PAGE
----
October 31, 2023
That promiscuous doe keeps running all around the woods, spreading her stink and dragging that lustful buck back up into the cedar thicket with her. The good? The rut is in full swing. The bad? It ain’t happening anywhere near your treestand.
This is what we call the lock-down phase. It can be a difficult time to chase whitetails. You’re in either the thick of the action, or none of it. But let’s say you see a big buck bed down with an estrous doe. What’s the dynamic? What’s the location? What’s the play? Here is the rundown.
Understand the Lockdown Dynamic
Understanding the dynamics of the rut is important. All does aren’t in estrus at the same time. That said, in areas with a more synchronized rut (i.e.: northern states), the lockdown is the period when the most does are in estrus. Therefore, odds of seeing a mature buck “locked down” with a doe are significantly higher during that window.
So, when a mature buck finds an estrous doe, he generally “pushes” her toward an area that gets his gal away from the bulk of the deer herd. That means less competition as he courts her over the next 24 to 72 hours.
Still not sure if that’s an estrous doe? If her tail remains flat and straight out, is squatting frequently, is bedded in a weird location, is running around a lot, or especially if it’s estrus bleating, that doe is likely in estrus. Bucks are nearby, or soon will be.
Where to Find Breeding Pairs
There are numerous places you might find bucks with estrous does. But as mentioned above, certain places tend to work better for bucks that successfully defend does. Some of these places include:
- Brush piles
- CRP fields
- Ditches and drainages
- Mid-field cover
- Old homesteads
- Small woodlots
- Standing crops
- Thick security cover
Additional places might work, too. But the above are commonly known areas that serve as great but weird spots to find bucks during the lock-down phase.
But, once you find them, what’s next? How do you go from glassing them from 300 yards out to putting that monster buck in the back of the truck?
Option 1: Stage a Scene
The best situation is getting that buck up and coming to you. But first, try to get within 100-150 yards or so of the pair without being seen. Then, set up a decoy. Grunt, snort-wheeze and try to provoke that buck to come to you.
Option 2: Stretch That Range
Hopefully it’s crossbow, muzzleloader, or rifle season where you are. If so, and you have the appropriate licenses and tags, consider picking up that extended range and get after that big deer with some heavier firepower.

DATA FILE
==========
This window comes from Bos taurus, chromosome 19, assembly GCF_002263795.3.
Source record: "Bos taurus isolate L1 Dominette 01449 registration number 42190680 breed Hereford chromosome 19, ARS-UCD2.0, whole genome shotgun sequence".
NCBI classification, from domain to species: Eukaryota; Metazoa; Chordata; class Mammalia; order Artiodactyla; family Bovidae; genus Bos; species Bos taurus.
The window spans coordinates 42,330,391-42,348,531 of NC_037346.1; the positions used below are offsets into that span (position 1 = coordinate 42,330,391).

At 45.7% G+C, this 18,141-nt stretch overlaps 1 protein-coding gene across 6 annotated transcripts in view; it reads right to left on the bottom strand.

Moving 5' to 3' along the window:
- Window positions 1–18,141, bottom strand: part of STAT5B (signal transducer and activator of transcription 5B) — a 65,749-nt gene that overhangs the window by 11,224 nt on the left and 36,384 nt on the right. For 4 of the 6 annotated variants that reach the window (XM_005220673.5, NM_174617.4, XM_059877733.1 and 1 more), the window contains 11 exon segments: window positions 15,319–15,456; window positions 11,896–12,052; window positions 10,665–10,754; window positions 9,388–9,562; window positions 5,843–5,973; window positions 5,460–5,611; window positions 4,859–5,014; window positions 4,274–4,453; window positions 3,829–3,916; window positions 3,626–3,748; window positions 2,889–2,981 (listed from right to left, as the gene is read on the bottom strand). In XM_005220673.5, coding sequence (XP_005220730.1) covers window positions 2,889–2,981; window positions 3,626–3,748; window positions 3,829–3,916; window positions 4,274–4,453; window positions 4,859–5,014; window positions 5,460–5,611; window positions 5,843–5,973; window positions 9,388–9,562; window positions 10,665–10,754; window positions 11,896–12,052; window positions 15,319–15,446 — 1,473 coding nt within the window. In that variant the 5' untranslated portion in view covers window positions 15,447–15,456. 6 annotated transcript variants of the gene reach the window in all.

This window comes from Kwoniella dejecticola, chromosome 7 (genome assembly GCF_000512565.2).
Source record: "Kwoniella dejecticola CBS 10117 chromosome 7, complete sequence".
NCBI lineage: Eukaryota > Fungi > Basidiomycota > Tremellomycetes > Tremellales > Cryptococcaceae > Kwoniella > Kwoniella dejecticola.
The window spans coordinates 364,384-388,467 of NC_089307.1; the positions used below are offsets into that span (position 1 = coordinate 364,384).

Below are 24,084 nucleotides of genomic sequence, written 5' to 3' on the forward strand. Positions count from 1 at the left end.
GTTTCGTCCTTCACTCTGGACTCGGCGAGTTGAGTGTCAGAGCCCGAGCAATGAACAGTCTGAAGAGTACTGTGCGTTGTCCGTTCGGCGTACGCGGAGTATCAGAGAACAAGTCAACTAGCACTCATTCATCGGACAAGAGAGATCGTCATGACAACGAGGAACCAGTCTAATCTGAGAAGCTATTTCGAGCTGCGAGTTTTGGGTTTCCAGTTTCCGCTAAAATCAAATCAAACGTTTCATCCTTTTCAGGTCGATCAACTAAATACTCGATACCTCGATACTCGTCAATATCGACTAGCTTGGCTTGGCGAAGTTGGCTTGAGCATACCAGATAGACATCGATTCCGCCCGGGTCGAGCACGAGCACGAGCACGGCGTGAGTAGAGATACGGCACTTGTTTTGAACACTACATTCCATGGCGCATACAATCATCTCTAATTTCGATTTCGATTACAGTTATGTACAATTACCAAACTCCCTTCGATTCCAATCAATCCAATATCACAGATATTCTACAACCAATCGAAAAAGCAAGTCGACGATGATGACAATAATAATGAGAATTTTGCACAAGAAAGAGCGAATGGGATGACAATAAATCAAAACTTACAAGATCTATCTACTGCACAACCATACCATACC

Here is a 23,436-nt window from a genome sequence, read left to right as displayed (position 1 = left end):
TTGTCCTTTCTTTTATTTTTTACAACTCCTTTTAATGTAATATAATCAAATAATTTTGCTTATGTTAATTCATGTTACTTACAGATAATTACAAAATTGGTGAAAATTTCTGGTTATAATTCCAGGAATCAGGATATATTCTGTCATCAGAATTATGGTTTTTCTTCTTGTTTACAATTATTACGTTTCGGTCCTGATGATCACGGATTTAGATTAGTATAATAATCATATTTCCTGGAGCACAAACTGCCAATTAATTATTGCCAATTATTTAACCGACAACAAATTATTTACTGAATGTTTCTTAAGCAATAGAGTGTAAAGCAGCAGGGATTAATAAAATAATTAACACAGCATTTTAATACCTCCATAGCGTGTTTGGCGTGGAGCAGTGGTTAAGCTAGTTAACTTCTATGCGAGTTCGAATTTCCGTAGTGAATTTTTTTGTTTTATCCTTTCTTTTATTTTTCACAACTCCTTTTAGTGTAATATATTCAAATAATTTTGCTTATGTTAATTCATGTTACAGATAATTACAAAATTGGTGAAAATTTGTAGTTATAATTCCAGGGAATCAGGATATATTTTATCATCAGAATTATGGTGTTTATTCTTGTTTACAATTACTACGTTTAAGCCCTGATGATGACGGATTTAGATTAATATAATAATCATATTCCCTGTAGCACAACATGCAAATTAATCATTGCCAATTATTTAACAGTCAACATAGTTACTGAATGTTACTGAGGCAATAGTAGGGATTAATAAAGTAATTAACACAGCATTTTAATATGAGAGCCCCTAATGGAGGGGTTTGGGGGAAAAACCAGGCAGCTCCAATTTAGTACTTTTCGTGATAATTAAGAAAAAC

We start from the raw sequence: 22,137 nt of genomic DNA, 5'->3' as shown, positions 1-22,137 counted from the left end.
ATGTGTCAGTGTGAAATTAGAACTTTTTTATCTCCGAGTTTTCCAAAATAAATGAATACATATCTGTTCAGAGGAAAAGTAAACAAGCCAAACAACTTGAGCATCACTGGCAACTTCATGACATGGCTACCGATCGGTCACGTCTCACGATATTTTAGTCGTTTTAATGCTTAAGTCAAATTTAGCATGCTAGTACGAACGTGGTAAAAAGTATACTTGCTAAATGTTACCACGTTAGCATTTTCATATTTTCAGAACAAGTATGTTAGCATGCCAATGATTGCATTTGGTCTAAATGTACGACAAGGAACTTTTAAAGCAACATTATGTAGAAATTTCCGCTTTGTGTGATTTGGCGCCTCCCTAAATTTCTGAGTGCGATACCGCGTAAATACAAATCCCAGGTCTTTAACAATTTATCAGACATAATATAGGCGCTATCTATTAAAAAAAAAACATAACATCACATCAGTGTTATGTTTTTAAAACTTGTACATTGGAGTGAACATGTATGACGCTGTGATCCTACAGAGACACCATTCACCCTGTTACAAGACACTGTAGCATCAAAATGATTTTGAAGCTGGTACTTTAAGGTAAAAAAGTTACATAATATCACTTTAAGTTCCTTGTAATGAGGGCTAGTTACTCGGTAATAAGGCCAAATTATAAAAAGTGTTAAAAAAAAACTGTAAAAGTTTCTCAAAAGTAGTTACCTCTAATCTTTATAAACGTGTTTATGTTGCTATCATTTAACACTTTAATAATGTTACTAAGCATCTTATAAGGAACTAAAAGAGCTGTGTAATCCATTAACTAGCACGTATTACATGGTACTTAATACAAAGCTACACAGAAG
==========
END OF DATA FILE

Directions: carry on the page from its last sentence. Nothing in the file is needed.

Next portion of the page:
Option 3: Use the Terrain
Sometimes, rolling terrain makes getting closer to game easier. If in a situation where that holds true, think about using the terrain to creep within range, or at least as close as possible, to the buck and doe in your sights. Then, from there, wait for a good shot opportunity.
Option 4: Belly Crawl
Hunting is rarely easy. Therefore, it might require belly crawling to get within range of a buck and estrous doe pair. If it comes to that, and you pull it off, you’ll have certainly earned the awaiting reward.
Option 5: Stalk with a 2-D Deke
Watching a buck react to a deer decoy is a spectacular thing. Hair stands on end. Ears pin flat against the head. Eyes roll back in their sockets. It’s a pretty incredible thing to watch. It’s even more impressive when you stalk a buck with the 2-D decoy right in front of your face. Decoying for deer can be a very effective tactic, if used correctly. Do it right and you have the makings of a great hunt. Don’t follow guidelines and things can go south in a hurry.
- Rid the decoy of any scent.
- Set up the decoy (the right way).
- Approach from downwind.
- Use a grunt call, if necessary.
- Add realism to the illusion.
Those are five of the main things to keep in mind. But the following are important, too:
- Visibility: It’s all about visibility. Make sure bucks can see your decoy from a distance. You don’t want to be “too sneaky with your decoy.” You’re trying to lure him, not startle him.
- Provide an Escape: Keep it to where the buck has a 360-degree escape route. In case things go south, bucks are more apt to engage if they see a way out.
- Read Body Language: Body language is extremely important when decoying whitetails. Make sure you’re fluent in it. If the deer is reacting poorly to the decoy, don’t push it.
- Shoot to Protect: With traditional decoying efforts, you don’t always get a shot before the buck crushes the decoy. But given that you pretty much are the decoy, best get that shot off before getting stabbed by some G2s and G3s.
- Be Patient: Don’t expect it to happen with the first stalk. Give it some time and stay persistent. It’ll come together if you put the time in.
All things considered, stalking a buck and doe pair during the rut isn’t easy. But with the right knowledge and game plan, it doesn’t have to be as difficult as it might’ve been. Get it done during the rut this season.
One of the coolest aspects of hunting is the vast number of possibilities and outcomes. There are so many minute decisions that impact the hunt. Of course, there are numerous skills and tactics that can influence success, too.
- Understanding the bedding habits of bucks, does, and especially when paired off together.
- Map out the plan in your head.
- Note obvious landmarks where the deer are bedded, as perspective changes when you move locations.
- Wear quiet clothing material.
- Use quiet footwear.
- Keep the wind in your favor.
- Move when the wind blows.
- Remove that extra layer of clothing (if you sweat a lot).
- Use weather to your advantage.
- Take advantage of the terrain and topography.
- Know what specific vocalizations mean.
- Read body language effectively.
- Be very patient that last 70-80 yards.
- Watch for other deer.
- Don’t let them see your human form, especially the doe.
- Know when to call an audible and regroup.